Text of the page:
From a young age, she would follow him as he did his rounds through the wards of his hospital in Lower Saxony, and even into the operating theatre. “I watched my first appendectomy at the age of six,” she says.
At separate universities, they took almost identical routes, combining a medical degree with a doctorate programme: Dr Tureci’s in molecular biology, Dr Sahin’s in immunotherapy.
The couple met in the early 1990s: she was on rotation at a ward dealing with blood cancers at a hospital in Saarland, where he was a junior resident and her supervisor. Early dates were spent discussing pre-clinical innovations — the reserved Dr Sahin was already able to quote results from scientific papers by rote — and a shared goal to create cancer therapies. Even on their wedding day, the duo made time for lab work.
“We found that our academic fields were complementary,” Dr Tureci says, before adding, with a wry smile: “So we married them, and each other.”
After she abandoned her physician training to dedicate herself to research, the couple, whose preoccupation Dr Tureci now humorously describes as “immune system whisperers”, set about trying to find a unique tool to find and fight antigens on carcinogenic tumours.
“We were broadly interested in [lots of] different technologies, and all of them were not accepted,” Dr Tureci recalls. “We were typical nerds.”
Methods such as viral vectors, or recombinant proteins, “came with limitations”, says Dr Sahin, until, in the mid-1990s, the couple heard about the niche platform known as mRNA.
As well as being a “non-infectious platform”, meaning there is no risk of contracting the disease for which one is being inoculated, mRNA vaccines provided “a way to let the patient produce his or her own drug”, by simply sending instructions that can be read by cellular machinery, says Christoph Huber, an immuno-oncology pioneer who helped found both BioNTech and Ganymed, Dr Sahin and Dr Tureci’s first company set up in 2002.
Proving the science
Nonetheless, the wider scientific world was largely dismissive of the technology, especially after early experiments with mRNA therapies showed that the body treated them as an intruder, and prevented it from reaching the intended cells.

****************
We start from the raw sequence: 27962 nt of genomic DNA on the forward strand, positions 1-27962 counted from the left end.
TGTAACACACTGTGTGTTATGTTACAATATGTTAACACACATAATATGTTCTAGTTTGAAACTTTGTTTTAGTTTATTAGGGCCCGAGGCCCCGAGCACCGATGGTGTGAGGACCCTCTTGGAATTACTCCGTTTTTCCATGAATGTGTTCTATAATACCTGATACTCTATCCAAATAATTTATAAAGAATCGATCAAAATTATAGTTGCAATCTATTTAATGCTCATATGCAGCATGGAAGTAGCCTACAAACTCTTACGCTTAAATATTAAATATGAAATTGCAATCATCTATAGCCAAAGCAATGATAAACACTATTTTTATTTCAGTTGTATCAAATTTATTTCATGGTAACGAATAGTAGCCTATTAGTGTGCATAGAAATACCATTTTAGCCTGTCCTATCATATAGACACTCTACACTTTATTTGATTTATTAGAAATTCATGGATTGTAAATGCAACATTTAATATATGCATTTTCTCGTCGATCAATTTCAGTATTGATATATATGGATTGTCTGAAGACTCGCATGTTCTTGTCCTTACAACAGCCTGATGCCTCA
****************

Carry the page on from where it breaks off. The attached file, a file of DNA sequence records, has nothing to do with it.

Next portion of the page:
“It was a small community, and even within the small community, we were ignoring each other,” says Dr Sahin of the handful of researchers who were devoted to mRNA, and who are now hotly tipped for a Nobel Prize.
Capital markets, and large pharmaceutical companies, were also unconvinced, leading them to focus instead on antibody therapies at Ganymed, which was subsequently sold for roughly US$1.4 billion in 2016.
At the same time, however, Dr Sahin brought a small team of scientists and collaborators with him to the University of Mainz, which along with Tübingen, 160km to its south, was home to a cluster of cutting-edge mRNA expertise.
That group remains at the core of BioNTech, and their experience with the agile manufacturing processes needed to make mRNA vaccines on an individual patient basis would prove invaluable at the start of the year.
In January of 2020, Dr Sahin, whose addiction to scientific journals is gently mocked by friends and colleagues, read an article in the Lancet about a new coronavirus that had emerged in China’s Hubei province.
He quickly convinced both Dr Tureci, and the rest of BioNTech’s board, that the evidence pointed to a pathogen that had the potential to spread much faster than even the authors of the report realised.
Just two weeks after the genetic sequence of Sars-Cov-2 was made public on January 12, BioNTech began its Covid-19 vaccine programme.
By the time the World Health Organization declared a global pandemic in early March, the company had 20 mRNA candidates in development. Days later, it had signed deals with Pfizer and China’s Fosun to help the company — which had roughly 1,300 staff — with clinical trials and mass production.